Social media’s prevalence in the medical field is unmistakable evidence that healthcare has joined the 21st century. Healthcare companies have benefited from a more contemporary approach to several tasks thanks to the incorporation of social media into these areas.
Journal of Medical Internet Research presented an analysis of many studies on healthcare professionals’ use of social media in 2021. That analysis uncovered numerous examples of how medical experts make use of social media in their practice. By way of explanation, they are utilizing said platforms in the following ways:
- Attract and hire employees. Social media is being used by the healthcare industry in its recruitment efforts to reach out to potential employees and evaluate residency applicants.
- Conduct research. Social media is being used by healthcare researchers to facilitate the development of research communities and the dissemination of research findings.
- Actively promote their services. Healthcare providers are actively using social media to advertise their services and attract new clients.
- Facilitate health. Healthcare organizations are increasingly turning to social media to deliver important public health messages and relevant health data. Social media is being used increasingly by those in the healthcare industry and those studying to become doctors.
- Study medicine. New medical students and seasoned doctors alike are turning to social media for continuing education.
- Use remote medical care to help people. Some hospitals and clinics have started using social media to offer telemedicine to their patients, increasing their accessibility and improving the quality of care they can offer to some people.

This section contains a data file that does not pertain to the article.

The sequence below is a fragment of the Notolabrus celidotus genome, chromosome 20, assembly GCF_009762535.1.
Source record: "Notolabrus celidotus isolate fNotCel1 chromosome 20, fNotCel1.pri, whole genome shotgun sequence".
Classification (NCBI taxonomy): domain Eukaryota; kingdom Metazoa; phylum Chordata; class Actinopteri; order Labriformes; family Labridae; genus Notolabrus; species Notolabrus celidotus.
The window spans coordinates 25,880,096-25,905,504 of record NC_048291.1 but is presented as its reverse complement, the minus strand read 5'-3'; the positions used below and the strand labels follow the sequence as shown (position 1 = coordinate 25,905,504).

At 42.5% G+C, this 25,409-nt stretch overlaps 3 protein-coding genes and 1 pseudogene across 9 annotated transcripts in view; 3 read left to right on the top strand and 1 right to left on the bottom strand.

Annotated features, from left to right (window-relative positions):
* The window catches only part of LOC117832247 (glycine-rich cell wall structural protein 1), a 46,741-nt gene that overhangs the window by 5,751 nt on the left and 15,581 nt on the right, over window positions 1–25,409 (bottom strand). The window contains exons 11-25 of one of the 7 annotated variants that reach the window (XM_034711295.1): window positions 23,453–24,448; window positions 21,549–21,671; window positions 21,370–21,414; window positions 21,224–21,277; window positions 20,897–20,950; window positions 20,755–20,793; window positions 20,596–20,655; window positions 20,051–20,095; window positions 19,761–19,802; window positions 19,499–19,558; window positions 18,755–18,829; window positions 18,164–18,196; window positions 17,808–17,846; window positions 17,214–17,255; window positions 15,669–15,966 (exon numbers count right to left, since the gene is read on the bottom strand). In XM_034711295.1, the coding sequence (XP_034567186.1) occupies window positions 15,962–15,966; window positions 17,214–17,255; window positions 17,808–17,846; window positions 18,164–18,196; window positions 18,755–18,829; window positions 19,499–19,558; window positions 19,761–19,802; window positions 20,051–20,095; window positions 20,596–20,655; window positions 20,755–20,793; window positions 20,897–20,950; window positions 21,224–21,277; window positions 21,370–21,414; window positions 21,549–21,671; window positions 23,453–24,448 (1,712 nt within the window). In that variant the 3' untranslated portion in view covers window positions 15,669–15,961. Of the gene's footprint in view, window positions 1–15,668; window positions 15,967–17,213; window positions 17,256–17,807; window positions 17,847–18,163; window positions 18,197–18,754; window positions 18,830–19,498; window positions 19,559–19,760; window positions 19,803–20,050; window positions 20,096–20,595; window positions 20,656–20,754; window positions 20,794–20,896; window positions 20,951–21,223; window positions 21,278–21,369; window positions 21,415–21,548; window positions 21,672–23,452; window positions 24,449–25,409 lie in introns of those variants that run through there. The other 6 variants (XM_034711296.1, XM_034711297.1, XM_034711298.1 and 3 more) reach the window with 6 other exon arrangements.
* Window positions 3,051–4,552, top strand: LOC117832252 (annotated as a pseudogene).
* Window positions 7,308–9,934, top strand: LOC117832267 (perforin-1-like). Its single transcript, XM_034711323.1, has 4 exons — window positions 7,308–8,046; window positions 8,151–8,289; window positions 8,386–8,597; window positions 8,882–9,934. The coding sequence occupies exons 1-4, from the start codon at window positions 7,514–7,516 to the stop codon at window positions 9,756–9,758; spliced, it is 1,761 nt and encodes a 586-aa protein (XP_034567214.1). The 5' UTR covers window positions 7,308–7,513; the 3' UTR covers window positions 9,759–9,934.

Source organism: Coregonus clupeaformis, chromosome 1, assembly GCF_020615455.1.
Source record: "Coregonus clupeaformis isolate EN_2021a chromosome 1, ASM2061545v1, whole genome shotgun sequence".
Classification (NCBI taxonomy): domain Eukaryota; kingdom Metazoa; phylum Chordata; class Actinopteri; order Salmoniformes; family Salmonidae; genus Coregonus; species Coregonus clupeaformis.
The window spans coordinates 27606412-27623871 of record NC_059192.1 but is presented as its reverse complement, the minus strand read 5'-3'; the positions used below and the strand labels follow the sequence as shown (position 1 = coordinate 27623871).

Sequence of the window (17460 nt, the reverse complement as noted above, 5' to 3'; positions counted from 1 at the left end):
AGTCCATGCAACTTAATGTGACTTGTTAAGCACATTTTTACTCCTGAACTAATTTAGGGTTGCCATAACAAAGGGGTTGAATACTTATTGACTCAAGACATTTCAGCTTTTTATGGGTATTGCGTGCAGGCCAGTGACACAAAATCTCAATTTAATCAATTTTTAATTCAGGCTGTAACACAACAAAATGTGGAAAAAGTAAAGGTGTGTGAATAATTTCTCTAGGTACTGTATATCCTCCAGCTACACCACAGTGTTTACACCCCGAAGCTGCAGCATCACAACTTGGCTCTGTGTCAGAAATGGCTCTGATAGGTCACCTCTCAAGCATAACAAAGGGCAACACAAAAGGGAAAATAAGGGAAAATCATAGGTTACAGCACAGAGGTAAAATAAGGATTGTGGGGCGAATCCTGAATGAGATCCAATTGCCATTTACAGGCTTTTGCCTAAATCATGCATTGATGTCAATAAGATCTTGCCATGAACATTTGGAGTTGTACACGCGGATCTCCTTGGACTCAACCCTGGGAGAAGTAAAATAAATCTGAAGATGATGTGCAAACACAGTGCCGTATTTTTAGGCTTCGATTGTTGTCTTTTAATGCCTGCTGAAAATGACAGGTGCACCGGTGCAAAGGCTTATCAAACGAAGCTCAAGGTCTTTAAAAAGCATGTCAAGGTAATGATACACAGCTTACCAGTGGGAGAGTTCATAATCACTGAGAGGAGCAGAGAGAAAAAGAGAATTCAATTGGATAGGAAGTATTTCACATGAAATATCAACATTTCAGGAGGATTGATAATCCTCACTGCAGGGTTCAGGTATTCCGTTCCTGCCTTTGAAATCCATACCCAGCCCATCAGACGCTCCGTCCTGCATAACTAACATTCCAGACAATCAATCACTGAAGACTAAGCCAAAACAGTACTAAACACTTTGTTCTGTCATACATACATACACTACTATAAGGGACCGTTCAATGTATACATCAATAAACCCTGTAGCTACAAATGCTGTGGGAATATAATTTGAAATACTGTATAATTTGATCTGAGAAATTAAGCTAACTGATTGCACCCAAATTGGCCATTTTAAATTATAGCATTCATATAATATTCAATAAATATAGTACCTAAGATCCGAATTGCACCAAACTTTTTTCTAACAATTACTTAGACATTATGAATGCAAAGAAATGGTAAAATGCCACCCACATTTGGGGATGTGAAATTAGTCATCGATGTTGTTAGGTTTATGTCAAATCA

A healthcare professional’s guide to social media
Here are a few ways in which social media might improve healthcare:
1. Awareness Campaigns
One of the most important ways to inform the public about periodic health checks and other periodic health problems is through social media. When a catastrophic event occurs, social media platforms like Twitter and Facebook promptly alert local hospitals. As a result, they are ready to help any victims even before the news has spread. By educating your audience on where to find reliable information, you’ll make it simpler for them to debunk false healthcare claims they may encounter on social media.
2. Monitoring of Public Health Systems
Public health data sources and disease surveillance should always rely on more established methods, but social media can supplement this data in interesting ways. There is a wealth of information to be gleaned from social media posts about how to live a healthy life, prevent illness, and treat existing conditions.
A correlation between seasonal influenza data acquired by more conventional means and Twitter data pertaining to common cold occurrences was discovered. Researchers, epidemiologists, and healthcare providers like, Marham – find a doctor can use these social media patterns to measure shifts in disease awareness and attitudes toward treatment and prevention. The response to public health initiatives and communications can also be gauged using data collected from social media.
3. Education for the Professions
Social media’s communication features are also being put to use to better train medical professionals.
Due to a large number of social media users in the 18–29 age range, clinical curricula have been modified to accommodate this demographic. 1,5 Numerous articles detail how clinical students might benefit from social media in terms of learning how to communicate professionally and ethically. There are a variety of ways that universities use social media to enhance the educational opportunities available to their students.